Whistleblower Network News recently broke a story uncovering the U.S. Fish and Wildlife Service (“FWS”) regulations for the payment of whistleblower rewards. The FWS regulations cover whistleblowers who report wildlife crimes, such as illegal fishing, logging, and wildlife trafficking. Under the FWS regulations, a whistleblower can obtain a reward if their reporting significantly contributes to furthering an investigation or results in a successful prosecution.
Today is World Wildlife Day, a day to focus on the urgent need to fight against wildlife crime. The world is dealing with unprecedented threats to wildlife. Whistleblower rewards are an invaluable tool for law enforcement, particularly in regard to wildlife crimes, which are notoriously hard to detect. However, instead of publicizing these regulations, FWS put a statement on its website claiming they “may contain sensitive law enforcement information that is exempt from release.”
Every NGO dedicated to protecting forests, fish, and animals needs to be aware of these regulations. They need to ensure that all qualified whistleblowers know how to apply for a reward and the criteria used when they do. They should send these rules to everyone in their organizations to ensure whistleblowers know their rights and how they can qualify for a reward.
Whistleblower attorney Stephen M. Kohn published a detailed analysis of the FWS regulations. Kohn notes:
“The FWS reward laws were enacted five years prior to the 1986 amendments to the False Claims Act and twenty-one years before the Dodd-Frank Act. Consequently, they do not contain many of the most important features in those laws.”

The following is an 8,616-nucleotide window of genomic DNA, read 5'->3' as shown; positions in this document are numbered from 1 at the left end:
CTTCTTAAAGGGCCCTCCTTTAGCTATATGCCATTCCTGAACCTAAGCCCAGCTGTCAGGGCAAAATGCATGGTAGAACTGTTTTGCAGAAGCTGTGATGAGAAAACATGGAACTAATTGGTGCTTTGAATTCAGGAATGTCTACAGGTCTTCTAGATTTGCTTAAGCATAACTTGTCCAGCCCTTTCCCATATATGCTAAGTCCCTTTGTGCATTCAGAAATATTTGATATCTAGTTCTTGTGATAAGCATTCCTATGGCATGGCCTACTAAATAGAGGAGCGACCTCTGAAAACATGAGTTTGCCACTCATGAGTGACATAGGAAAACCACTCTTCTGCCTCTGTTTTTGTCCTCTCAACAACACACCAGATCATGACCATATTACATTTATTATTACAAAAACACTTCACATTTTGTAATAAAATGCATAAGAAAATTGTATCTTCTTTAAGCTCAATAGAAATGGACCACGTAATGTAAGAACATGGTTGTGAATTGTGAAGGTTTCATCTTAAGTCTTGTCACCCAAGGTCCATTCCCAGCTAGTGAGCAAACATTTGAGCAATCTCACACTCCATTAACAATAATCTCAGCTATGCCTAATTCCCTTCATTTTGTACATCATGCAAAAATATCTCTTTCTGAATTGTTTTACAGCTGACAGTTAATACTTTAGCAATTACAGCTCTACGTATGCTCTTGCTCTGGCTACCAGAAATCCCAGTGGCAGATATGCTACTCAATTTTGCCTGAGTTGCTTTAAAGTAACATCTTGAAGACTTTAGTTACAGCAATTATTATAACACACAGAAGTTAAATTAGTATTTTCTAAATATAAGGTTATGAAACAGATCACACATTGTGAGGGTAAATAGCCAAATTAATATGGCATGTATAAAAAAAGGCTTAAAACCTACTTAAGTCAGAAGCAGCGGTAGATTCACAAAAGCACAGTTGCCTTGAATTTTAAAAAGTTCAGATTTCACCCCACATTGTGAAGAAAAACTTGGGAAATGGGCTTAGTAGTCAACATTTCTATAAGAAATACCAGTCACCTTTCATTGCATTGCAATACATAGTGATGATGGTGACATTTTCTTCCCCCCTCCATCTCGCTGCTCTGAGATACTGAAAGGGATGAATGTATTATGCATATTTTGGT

Looking at this analysis, it is unquestionable that Congress needs to re-introduce the Wildlife Conservation and Anti-Trafficking Act this session. This bi-partisan bill, introduced in the U.S. House of Representatives in 2019 by Congressmen John Garamendi (D-CA) and Don Young (R-AK), would empower whistleblowers to report information about wildlife crime and strengthen the enforcement capacity of U.S. agents.
Wildlife crime whistleblowers deserve the same, or better, protection as those of corporate whistleblowers. In the meantime, we can’t sit and wait for Congress to act. Forests are being illegally destroyed, reefs are being damaged, and elephants are being poached into extinction. Every person involved in combatting crimes against the environment and wildlife should post the FWS regulations and disseminate them widely to their networks. They may not be “state of the art,” but they do encourage reporting. The brave individuals who step forward, taking significant personal risks, should be rewarded. Extinction is forever.